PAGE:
Located near State Highway 1, exit Cayucos Drive to arrive in a downtown that looks like it has escaped the hands of time. Its Main Street can be busy on weekends when tourists breeze through, but during the week days you can wander across the street relaxed, with the ocean to your back.
Cayuco means fishing canoe in Spanish, and refers to Aleut Indians who hunted sea otter along the California coast in their bidarkas or kayaks. Founded around 1875 after the California Gold Rush brought activity to this part of the coast, a 940-foot-long wharf was ordered to be built by Captain James Cass, creating a regular stop for the Pacific Steamship Company vessels. A railroad system would later replace the shipping industry's prominence along the coast, and major ports developed around urban areas such as San Francisco and Los Angeles.
One of the landmarks to this tourist destination is the Cayucos Pier, known for its great fishing. It is not the original pier built in the same location. but the pleasure it provides is timeless. Cayucos Pier is 953 feet long pier and is well known for its fishing. Surfperch, white croaker, skate, occasional starry flounder, halibut, sardines and mackerel are part of the local catch here. The pier which is situated near the north end of Estero Bay, with a creek to the north, is open all the time. Free parking near the pier includes public restrooms and showers
Things to do:
Stroll Cayucos State Beach and Cayucos Pier
Take a surfing lesson, rent a surfboard & wetsuit, and go surfing.
Fish off the pier for free or buy a license to enjoy the last spot in the north where you may find grunion during the grunion run annually in the spring and summer.
Fly a kite in this ideal spot where the wind provides steady air currents to make kites soar.
Windsurf or kitesurf in ocean currents providing more exciting challenges for those who want to get wet.
Shop in the antique stores and galleries, worth an hour or two of browsing.
Take a drive north 24 miles to San Simeon to visit Hearst Castle. The drive takes around 30 minutes and provides an interesting tour of the grounds and life of William Randolph Hearst, newspaper and publishing magnate. Operated by California State Parks, there is a fee. hearstcastle.org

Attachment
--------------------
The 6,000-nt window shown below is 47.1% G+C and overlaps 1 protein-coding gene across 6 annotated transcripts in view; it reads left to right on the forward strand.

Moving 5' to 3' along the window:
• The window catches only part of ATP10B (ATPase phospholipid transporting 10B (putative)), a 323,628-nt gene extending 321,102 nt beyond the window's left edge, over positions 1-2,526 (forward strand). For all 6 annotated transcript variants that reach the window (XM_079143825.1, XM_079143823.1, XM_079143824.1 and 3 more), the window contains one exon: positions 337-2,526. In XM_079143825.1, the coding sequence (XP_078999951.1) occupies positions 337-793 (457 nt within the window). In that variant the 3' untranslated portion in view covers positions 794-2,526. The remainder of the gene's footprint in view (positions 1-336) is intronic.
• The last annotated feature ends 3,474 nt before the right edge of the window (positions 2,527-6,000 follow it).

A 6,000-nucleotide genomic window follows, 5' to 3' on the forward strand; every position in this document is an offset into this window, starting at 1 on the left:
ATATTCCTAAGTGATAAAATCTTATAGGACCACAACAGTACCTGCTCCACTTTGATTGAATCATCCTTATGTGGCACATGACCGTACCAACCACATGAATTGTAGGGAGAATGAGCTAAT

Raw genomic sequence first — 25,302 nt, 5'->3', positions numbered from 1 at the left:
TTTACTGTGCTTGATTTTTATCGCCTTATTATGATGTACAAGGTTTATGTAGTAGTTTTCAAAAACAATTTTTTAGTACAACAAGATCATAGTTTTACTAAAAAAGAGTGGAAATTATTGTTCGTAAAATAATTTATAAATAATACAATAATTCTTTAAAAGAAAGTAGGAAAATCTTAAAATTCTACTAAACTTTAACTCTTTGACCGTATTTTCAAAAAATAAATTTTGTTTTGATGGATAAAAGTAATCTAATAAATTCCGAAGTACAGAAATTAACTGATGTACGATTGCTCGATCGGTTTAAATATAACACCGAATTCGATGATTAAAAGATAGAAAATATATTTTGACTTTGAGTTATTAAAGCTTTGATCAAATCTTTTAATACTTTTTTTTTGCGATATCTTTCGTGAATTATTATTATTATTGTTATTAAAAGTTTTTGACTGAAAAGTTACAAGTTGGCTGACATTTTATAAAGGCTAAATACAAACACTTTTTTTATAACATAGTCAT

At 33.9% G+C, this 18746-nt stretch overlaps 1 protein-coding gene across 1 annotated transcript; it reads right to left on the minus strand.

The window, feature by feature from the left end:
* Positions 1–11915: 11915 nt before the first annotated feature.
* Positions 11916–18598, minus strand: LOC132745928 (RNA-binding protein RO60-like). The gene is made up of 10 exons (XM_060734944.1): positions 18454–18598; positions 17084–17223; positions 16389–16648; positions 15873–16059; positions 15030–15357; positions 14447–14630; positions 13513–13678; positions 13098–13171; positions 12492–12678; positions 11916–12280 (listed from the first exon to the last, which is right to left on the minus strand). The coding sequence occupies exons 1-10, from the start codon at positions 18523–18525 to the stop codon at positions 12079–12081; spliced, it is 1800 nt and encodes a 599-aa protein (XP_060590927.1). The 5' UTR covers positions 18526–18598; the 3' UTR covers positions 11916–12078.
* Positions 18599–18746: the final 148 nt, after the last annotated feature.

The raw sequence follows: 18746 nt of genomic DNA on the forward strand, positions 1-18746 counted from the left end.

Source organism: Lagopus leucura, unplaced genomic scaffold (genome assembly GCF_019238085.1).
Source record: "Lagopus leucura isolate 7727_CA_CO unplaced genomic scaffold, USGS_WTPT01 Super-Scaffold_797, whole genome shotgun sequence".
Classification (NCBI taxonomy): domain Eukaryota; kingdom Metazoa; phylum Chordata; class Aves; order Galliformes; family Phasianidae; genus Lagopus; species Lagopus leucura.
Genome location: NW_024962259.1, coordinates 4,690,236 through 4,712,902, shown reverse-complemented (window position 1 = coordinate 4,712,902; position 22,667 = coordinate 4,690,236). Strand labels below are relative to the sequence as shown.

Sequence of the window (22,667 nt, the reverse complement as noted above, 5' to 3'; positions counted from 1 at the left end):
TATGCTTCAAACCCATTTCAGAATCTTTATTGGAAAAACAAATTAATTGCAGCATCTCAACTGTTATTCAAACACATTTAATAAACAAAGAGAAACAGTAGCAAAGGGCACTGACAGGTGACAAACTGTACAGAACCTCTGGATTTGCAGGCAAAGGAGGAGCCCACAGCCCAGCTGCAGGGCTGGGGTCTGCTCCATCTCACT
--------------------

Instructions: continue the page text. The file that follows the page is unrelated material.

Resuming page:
Getting there: Highway 1 exits Ocean Boulevard or Cayucos Drive to downtown and the pier.
Where to stay: There are several hotels in Cayucos offering ocean view accommodations. Nothing has arrived in the luxury range, but the creature comforts and ocean waves will lull you to sleep at night.
About Morro Rock: The range of rocks or mounds stretches between Morro Bay and the City of San Luis Obispo and includes Morro Rock, Black Hill, Cerro Cabrillo, Hollister Peak, Cerro Romauldo, Chumash Peak, Cerro San Luis Obispo, and Islay Hill which is within the City of San Luis Obispo. There are two others--stunted Terrace Hill and submerged Davidson's Seamount. Forming a backdrop for the Cities of San Luis Obispo and Morro Bay and a divider between the Los Osos Valley and Chorro Valley, these peaks cover approximately 40 square miles. Aptly named the Nine Sisters because they are all in a row and in close proximity, the nine have had their names designated on the Geological Survey maps since 1964.
Morro Rock was named in 1542 by Portuguese navigator Juan Rodriguez Cabrillo, who explored the Pacific Coast for Spain. Cabrillo called the rock El Moro because it resembled the head of a Moor, known for the turbans they wore. Cabrillo also named the bay Los Estoros. The elevation of Morro Rock (listed as State Landmark #801) is 581 feet.